Allergy in Children in Hand Versus Machine Dishwashing
- aPaediatric Allergology, Queen Silvia Children’s Hospital, Gothenburg, Sweden;
- bVästra Götaland Healthcare Department, Follow-up and Analysis Unit, Gothenburg, Sweden;
- cDepartment of Paediatrics, University of Gothenburg, Gothenburg, Sweden; and
- dVästra Frölunda Paediatric Outpatient Clinic, Västra Frölunda, Sweden
BACKGROUND AND OBJECTIVE: The hygiene hypothesis stipulates that microbial exposure during early life induces immunologic tolerance via immune stimulation, and hence reduces the risk of allergy development. Several common lifestyle factors and household practices, such as dishwashing methods, may increase microbial exposure. The aim of this study was to investigate if such lifestyle factors are associated with allergy prevalence.
METHODS: Questionnaire-based study of 1029 children aged 7 to 8 years from Kiruna, in the north of Sweden, and Mölndal, in the Gothenburg area on the southwest coast of Sweden. Questions on asthma, eczema, and rhinoconjunctivitis were taken from the International Study of Asthma and Allergies in Childhood questionnaire.
RESULTS: Hand dishwashing was associated with a reduced risk of allergic disease development (multivariate analysis, odds ratio 0.57; 95% confidence interval: 0.37–0.85). The risk was further reduced in a dose-response pattern if the children were also served fermented food and if the family bought food directly from farms.
CONCLUSIONS: In families who use hand dishwashing, allergic diseases in children are less common than in children from families who use machine dishwashing. We speculate that a less-efficient dishwashing method may induce tolerance via increased microbial exposure.
- risk factors
What’s Known on This Subject:
Microbial exposure during early life may prevent, or reduce, the risk of allergy development.
What This Study Adds:
Allergic diseases are less common in children whose parents use hand dishwashing instead of machine dishwashing, and we hypothesize that this allergy-preventive effect is mediated via an increased microbial exposure.
Asthma, eczema, and allergic diseases are common chronic conditions in children, and the rising prevalence during the later parts of the 20th century1 led to intense research into possible causes. Initially, research focused on single causes, such as the increase in automobile traffic and air pollution,2 damp buildings,3 or allergen exposure.4 However, knowledge accumulated from the large number of studies undertaken indicates that there is probably no single cause and no simple explanation. In different countries and settings, different risk factors and protective factors for asthma and allergy seem to interact, and the effect of this interaction on a specific individual depends on their genetic/epigenetic susceptibility. We know, for example, that early day care attendance may protect against sensitization, but only in children without siblings.5 Similarly, there is no additive allergy-protective effect from siblings in young adults who have serological markers of earlier infection with hepatitis A virus, Toxoplasma gondii, or Helicobacter pylori.6 It has also been shown that an increased risk for sensitization in children from air pollution mainly occurs in genetically susceptible individuals.7 This complicated interactive pattern sometimes makes general hypotheses difficult to interpret. Nevertheless, there are a few allergy-protective factors that seem to be active in most settings, even though their protective effect may differ depending on interactions with other environmental exposures. One of these unifying factors is immune stimulation by early microbial exposure. With early microbial exposure, there is both direct evidence of an allergy-protective effect8 and indirect support for a dose–response effect.9 However, this protective effect may not be sufficient to maintain a low prevalence of allergy in all settings. There are many places in Africa and South America where allergy prevalence is high despite an environment with many opportunities for microbial exposure.10 This does not mean that early microbial exposure is not important in these countries, because we cannot tell what the prevalence would be if exposure to just that specific factor was reduced or delayed.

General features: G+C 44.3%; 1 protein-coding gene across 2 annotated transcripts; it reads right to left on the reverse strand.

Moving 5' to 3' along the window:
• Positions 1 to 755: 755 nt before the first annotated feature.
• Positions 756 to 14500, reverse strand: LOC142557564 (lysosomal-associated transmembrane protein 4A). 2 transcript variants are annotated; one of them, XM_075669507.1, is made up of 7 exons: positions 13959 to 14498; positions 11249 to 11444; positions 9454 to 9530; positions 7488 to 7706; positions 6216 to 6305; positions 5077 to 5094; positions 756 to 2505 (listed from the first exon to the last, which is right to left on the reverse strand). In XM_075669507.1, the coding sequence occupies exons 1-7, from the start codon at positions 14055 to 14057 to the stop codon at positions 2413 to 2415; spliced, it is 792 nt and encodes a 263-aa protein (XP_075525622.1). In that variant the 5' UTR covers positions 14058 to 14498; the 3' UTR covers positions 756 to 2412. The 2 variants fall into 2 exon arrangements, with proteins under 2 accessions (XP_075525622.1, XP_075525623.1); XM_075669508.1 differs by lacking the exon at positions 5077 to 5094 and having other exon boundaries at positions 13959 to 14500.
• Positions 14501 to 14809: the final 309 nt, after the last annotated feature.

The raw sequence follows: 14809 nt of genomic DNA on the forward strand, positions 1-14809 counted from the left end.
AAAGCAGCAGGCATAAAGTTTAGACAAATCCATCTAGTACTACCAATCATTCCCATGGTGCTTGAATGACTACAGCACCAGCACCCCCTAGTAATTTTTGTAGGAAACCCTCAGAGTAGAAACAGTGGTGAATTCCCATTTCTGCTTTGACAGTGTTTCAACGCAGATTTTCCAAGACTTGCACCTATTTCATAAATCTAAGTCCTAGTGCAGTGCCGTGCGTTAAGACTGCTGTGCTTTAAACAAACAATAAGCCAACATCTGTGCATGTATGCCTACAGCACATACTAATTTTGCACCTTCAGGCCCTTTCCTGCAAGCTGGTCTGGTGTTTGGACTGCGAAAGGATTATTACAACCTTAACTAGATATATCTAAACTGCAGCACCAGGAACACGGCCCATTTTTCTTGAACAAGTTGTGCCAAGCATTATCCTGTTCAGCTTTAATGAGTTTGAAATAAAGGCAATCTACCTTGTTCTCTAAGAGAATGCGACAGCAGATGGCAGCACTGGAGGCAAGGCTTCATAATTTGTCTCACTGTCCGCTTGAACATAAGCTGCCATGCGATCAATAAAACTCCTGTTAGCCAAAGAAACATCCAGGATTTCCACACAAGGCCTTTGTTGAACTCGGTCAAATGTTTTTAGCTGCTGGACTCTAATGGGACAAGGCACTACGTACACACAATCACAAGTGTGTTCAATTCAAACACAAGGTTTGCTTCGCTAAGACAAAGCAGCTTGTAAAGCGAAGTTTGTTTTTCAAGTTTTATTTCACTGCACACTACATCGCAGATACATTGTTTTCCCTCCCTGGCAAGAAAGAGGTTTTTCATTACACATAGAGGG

The hygiene hypothesis stipulates that microbial exposure during early life induces immunologic tolerance via immune stimulation, and hence reduces the risk of allergy development. In this epidemiologic study, we wanted to explore daily-life exposure patterns, presumed to affect microbial exposure, to test if these exposure patterns are associated with less allergy development in children. We postulated that there is an allergy-preventing effect associated with dishwashing practices and dietary habits; lifestyle factors that, if proven, could be used in allergy prevention in affluent countries.